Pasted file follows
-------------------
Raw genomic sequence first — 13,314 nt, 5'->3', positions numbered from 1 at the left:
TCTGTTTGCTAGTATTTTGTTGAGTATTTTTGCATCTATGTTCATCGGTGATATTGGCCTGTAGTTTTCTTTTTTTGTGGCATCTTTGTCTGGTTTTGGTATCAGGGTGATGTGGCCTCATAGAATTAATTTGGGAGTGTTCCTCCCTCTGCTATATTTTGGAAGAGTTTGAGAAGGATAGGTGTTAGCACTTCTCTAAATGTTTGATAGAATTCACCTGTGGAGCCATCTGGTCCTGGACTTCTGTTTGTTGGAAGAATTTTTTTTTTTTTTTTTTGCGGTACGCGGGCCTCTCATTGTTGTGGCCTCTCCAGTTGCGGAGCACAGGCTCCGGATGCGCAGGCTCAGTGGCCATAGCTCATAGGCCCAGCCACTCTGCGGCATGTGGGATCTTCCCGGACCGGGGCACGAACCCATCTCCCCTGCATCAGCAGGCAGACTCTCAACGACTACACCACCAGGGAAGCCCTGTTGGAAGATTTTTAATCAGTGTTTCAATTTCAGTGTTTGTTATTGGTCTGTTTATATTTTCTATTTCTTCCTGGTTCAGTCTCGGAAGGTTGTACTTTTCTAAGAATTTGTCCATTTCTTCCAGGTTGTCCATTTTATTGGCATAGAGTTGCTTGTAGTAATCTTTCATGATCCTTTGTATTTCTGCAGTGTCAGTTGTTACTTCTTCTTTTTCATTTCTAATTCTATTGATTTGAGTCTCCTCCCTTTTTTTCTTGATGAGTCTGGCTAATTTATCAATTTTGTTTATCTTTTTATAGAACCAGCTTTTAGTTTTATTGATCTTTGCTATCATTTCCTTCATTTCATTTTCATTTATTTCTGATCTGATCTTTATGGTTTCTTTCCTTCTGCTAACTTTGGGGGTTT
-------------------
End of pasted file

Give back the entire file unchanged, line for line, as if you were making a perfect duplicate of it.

Raw genomic sequence first — 13,314 nt, 5'->3', positions numbered from 1 at the left:
TCTGTTTGCTAGTATTTTGTTGAGTATTTTTGCATCTATGTTCATCGGTGATATTGGCCTGTAGTTTTCTTTTTTTGTGGCATCTTTGTCTGGTTTTGGTATCAGGGTGATGTGGCCTCATAGAATTAATTTGGGAGTGTTCCTCCCTCTGCTATATTTTGGAAGAGTTTGAGAAGGATAGGTGTTAGCACTTCTCTAAATGTTTGATAGAATTCACCTGTGGAGCCATCTGGTCCTGGACTTCTGTTTGTTGGAAGAATTTTTTTTTTTTTTTTTTGCGGTACGCGGGCCTCTCATTGTTGTGGCCTCTCCAGTTGCGGAGCACAGGCTCCGGATGCGCAGGCTCAGTGGCCATAGCTCATAGGCCCAGCCACTCTGCGGCATGTGGGATCTTCCCGGACCGGGGCACGAACCCATCTCCCCTGCATCAGCAGGCAGACTCTCAACGACTACACCACCAGGGAAGCCCTGTTGGAAGATTTTTAATCAGTGTTTCAATTTCAGTGTTTGTTATTGGTCTGTTTATATTTTCTATTTCTTCCTGGTTCAGTCTCGGAAGGTTGTACTTTTCTAAGAATTTGTCCATTTCTTCCAGGTTGTCCATTTTATTGGCATAGAGTTGCTTGTAGTAATCTTTCATGATCCTTTGTATTTCTGCAGTGTCAGTTGTTACTTCTTCTTTTTCATTTCTAATTCTATTGATTTGAGTCTCCTCCCTTTTTTTCTTGATGAGTCTGGCTAATTTATCAATTTTGTTTATCTTTTTATAGAACCAGCTTTTAGTTTTATTGATCTTTGCTATCATTTCCTTCATTTCATTTTCATTTATTTCTGATCTGATCTTTATGGTTTCTTTCCTTCTGCTAACTTTGGGGGTTT